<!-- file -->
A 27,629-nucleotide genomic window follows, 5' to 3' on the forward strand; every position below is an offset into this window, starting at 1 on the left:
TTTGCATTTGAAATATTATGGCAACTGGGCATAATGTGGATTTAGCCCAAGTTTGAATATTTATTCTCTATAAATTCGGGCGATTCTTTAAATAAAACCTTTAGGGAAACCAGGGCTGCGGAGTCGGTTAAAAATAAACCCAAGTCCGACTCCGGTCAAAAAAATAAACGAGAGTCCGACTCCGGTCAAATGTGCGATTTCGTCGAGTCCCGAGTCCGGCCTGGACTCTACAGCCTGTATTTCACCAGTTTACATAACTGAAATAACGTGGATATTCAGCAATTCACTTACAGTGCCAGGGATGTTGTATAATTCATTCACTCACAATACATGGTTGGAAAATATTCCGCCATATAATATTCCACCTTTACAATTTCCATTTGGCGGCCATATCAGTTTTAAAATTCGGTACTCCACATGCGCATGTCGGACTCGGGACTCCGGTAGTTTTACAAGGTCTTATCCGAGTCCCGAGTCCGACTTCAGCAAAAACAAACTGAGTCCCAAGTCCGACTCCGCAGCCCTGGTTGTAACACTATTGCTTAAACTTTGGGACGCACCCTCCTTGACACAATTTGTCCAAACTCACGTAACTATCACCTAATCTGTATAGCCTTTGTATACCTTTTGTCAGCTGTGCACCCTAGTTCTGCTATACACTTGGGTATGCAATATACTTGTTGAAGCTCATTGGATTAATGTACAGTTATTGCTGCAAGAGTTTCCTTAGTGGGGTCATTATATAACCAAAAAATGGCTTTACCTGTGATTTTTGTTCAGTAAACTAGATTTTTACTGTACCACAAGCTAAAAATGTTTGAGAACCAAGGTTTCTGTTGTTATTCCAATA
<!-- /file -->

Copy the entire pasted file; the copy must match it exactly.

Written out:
A 27,629-nucleotide genomic window follows, 5' to 3' on the forward strand; every position below is an offset into this window, starting at 1 on the left:
TTTGCATTTGAAATATTATGGCAACTGGGCATAATGTGGATTTAGCCCAAGTTTGAATATTTATTCTCTATAAATTCGGGCGATTCTTTAAATAAAACCTTTAGGGAAACCAGGGCTGCGGAGTCGGTTAAAAATAAACCCAAGTCCGACTCCGGTCAAAAAAATAAACGAGAGTCCGACTCCGGTCAAATGTGCGATTTCGTCGAGTCCCGAGTCCGGCCTGGACTCTACAGCCTGTATTTCACCAGTTTACATAACTGAAATAACGTGGATATTCAGCAATTCACTTACAGTGCCAGGGATGTTGTATAATTCATTCACTCACAATACATGGTTGGAAAATATTCCGCCATATAATATTCCACCTTTACAATTTCCATTTGGCGGCCATATCAGTTTTAAAATTCGGTACTCCACATGCGCATGTCGGACTCGGGACTCCGGTAGTTTTACAAGGTCTTATCCGAGTCCCGAGTCCGACTTCAGCAAAAACAAACTGAGTCCCAAGTCCGACTCCGCAGCCCTGGTTGTAACACTATTGCTTAAACTTTGGGACGCACCCTCCTTGACACAATTTGTCCAAACTCACGTAACTATCACCTAATCTGTATAGCCTTTGTATACCTTTTGTCAGCTGTGCACCCTAGTTCTGCTATACACTTGGGTATGCAATATACTTGTTGAAGCTCATTGGATTAATGTACAGTTATTGCTGCAAGAGTTTCCTTAGTGGGGTCATTATATAACCAAAAAATGGCTTTACCTGTGATTTTTGTTCAGTAAACTAGATTTTTACTGTACCACAAGCTAAAAATGTTTGAGAACCAAGGTTTCTGTTGTTATTCCAATA